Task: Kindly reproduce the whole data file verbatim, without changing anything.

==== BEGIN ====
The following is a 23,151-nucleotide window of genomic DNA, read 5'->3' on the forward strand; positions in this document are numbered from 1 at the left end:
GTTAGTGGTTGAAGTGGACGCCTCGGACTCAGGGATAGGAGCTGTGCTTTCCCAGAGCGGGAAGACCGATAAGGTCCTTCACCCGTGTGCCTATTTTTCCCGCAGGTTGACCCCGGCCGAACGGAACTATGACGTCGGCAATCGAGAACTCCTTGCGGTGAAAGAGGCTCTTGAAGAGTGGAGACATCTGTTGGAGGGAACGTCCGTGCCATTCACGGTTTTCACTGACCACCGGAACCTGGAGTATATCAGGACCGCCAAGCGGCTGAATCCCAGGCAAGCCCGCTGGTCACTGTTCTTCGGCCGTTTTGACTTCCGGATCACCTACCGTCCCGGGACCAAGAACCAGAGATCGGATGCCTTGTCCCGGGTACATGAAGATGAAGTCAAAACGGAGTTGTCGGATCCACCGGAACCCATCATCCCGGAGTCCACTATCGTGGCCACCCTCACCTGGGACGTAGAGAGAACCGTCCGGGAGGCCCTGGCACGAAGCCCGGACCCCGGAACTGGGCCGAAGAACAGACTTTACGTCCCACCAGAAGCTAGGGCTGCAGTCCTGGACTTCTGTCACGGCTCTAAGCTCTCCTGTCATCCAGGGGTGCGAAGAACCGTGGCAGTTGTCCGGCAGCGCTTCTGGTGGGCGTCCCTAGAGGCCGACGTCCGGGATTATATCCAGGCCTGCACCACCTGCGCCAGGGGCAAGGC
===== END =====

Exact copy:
The following is a 23,151-nucleotide window of genomic DNA, read 5'->3' on the forward strand; positions in this document are numbered from 1 at the left end:
GTTAGTGGTTGAAGTGGACGCCTCGGACTCAGGGATAGGAGCTGTGCTTTCCCAGAGCGGGAAGACCGATAAGGTCCTTCACCCGTGTGCCTATTTTTCCCGCAGGTTGACCCCGGCCGAACGGAACTATGACGTCGGCAATCGAGAACTCCTTGCGGTGAAAGAGGCTCTTGAAGAGTGGAGACATCTGTTGGAGGGAACGTCCGTGCCATTCACGGTTTTCACTGACCACCGGAACCTGGAGTATATCAGGACCGCCAAGCGGCTGAATCCCAGGCAAGCCCGCTGGTCACTGTTCTTCGGCCGTTTTGACTTCCGGATCACCTACCGTCCCGGGACCAAGAACCAGAGATCGGATGCCTTGTCCCGGGTACATGAAGATGAAGTCAAAACGGAGTTGTCGGATCCACCGGAACCCATCATCCCGGAGTCCACTATCGTGGCCACCCTCACCTGGGACGTAGAGAGAACCGTCCGGGAGGCCCTGGCACGAAGCCCGGACCCCGGAACTGGGCCGAAGAACAGACTTTACGTCCCACCAGAAGCTAGGGCTGCAGTCCTGGACTTCTGTCACGGCTCTAAGCTCTCCTGTCATCCAGGGGTGCGAAGAACCGTGGCAGTTGTCCGGCAGCGCTTCTGGTGGGCGTCCCTAGAGGCCGACGTCCGGGATTATATCCAGGCCTGCACCACCTGCGCCAGGGGCAAGGC